The RCMP’s white-collar crime investigators announced criminal charges in two high-profile cases of alleged fraud in Toronto on the same day in 2008: One against former executives at the helm of Nortel Networks Corp., and the other targeting former executives of Royal Group Technologies Ltd.
These two high-profile cases were seen as signs that the Mounties’ Integrated Market Enforcement Teams (IMET) were finally starting to hook large fish and combatting Canada’s reputation as a place where corporate crimes went unpunished.
But 41/2 years later, both cases are closed without a single conviction, despite sprawling investigations that took years and involved literally truckloads of documents. After Monday’s acquittal of the Nortel executives, Canada’s reputation remains intact as a place where convictions in white-collar crime cases are rare. And some observers believe radical changes are needed, including scrapping the team altogether.
Ermanno Pascutto, a former executive director of the Ontario Securities Commission and currently the executive director of the Canadian Foundation for Advancement of Investor Rights, says the IMET concept was flawed from the beginning. To pursue major white-collar crimes, he said, you need specialist investigators, commercial litigators and forensic accountants, not career police officers.
“You simply can’t take people whose career has been spent in policing, give them a couple of courses in law and accounting, and expect them to be a successful force in dealing with complex financial crimes,” Mr. Pascutto said.
He says IMET should be scrapped and replaced with a new financial crime agency, separate from the RCMP, to investigate major frauds and white-collar crime.
The force’s IMET initiative, set up by the Mounties across the country in 2003, had been fiercely criticized for spending millions on investigations but putting few white-collar criminals behind bars.
Spokespeople for the RCMP did not respond to requests for comment on Monday. According to the RCMP website, the IMET initiative, which includes 10 teams of police officers, forensic accountants and legal advisers in Vancouver, Calgary, Toronto, Montreal and other specialists in Ottawa, had a budget of $40-million in 2010, an amount that had steadily grown from just $10-million in 2003. Its mandate is to investigate large frauds that “pose a genuine threat to investor confidence and economic stability in Canada,” or those of “regional significance.”
According to a government report evaluating IMET’s work from 2010, 30 charges were laid in the teams’ first seven years. According to an annual report from 2008-09, the most recent such report available on IMET’s website, the units had charged 26 people and secured five convictions since their work began in 2003.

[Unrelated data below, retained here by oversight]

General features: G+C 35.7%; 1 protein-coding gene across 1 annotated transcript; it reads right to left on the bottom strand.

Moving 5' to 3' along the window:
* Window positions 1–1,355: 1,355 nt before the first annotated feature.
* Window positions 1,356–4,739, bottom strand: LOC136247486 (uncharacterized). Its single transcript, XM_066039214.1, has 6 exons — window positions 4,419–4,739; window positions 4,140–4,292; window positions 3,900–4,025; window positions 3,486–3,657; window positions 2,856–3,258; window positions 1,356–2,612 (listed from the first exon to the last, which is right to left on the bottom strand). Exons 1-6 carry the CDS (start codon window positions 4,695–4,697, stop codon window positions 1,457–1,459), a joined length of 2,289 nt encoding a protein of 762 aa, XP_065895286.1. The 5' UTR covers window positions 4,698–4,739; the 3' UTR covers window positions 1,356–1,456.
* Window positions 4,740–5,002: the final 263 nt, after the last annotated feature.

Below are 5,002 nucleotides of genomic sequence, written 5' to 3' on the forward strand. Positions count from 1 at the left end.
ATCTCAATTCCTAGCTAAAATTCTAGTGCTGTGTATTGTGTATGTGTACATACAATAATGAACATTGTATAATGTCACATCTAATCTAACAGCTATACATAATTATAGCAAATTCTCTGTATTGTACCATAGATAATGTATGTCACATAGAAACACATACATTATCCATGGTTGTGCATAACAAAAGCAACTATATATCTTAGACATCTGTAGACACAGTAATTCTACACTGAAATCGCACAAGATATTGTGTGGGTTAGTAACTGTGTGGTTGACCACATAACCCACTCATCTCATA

Criticism of IMET’s record of delays and number of convictions will come as no surprise to the force. In late 2011, even incoming RCMP Commissioner Bob Paulson said the units had “their strategy all wrong” and need to use more traditional police methods, such as recruiting sources and doing undercover work, instead of waiting for financial regulators to refer cases.
Six former Royal Group Technologies executives – including founder Vic De Zen – were found not guilty of fraud in 2010 after a lengthy trial over real estate transactions at the Ontario plastics company. A judge in Toronto on Monday acquitted three executives at Nortel of fraud, saying there was no evidence the telco gear maker’s financial records were fraudulently manipulated.
The one remaining high-profile IMET case that has been reported involves Sino-Forest, the forestry company that collapsed last year amid questions over its operations in China. The RCMP said in November that it had launched a criminal probe into possible fraud at the company once worth $6-billion.
Greg Draper, a former sergeant with one of the RCMP’s IMET units in Calgary who now works on forensic investigations for MNP LLP, said proving complex fraud cases to the criminal standard of guilt beyond a reasonable doubt poses enormous challenges for police, compared to provincial securities regulators that can pursue fraudsters in civil hearings, where the burden of proof is easier to meet.
He said the Nortel ruling would be a blow to the police who worked on the case, but added that the ruling did not turn on the way the case was investigated: “The police did their job, putting the case together and handling properly and putting it before the courts. It’s all they can do.”
Douglas Hunt, a Toronto criminal lawyer and former assistant deputy attorney-general and director of criminal law for Ontario, said the blame for Canada’s lack of muscle against white-collar crime must be spread much wider than just IMET. (He acted for a witness in the Nortel trial and stressed that he was not commenting on this case specifically.)
“IMET has a lot of really good investigators,” Mr. Hunt said. “... But I think generally speaking, the culture in Canada has been one where there has not been a very high priority put on the prosecution of white-collar crime generally.”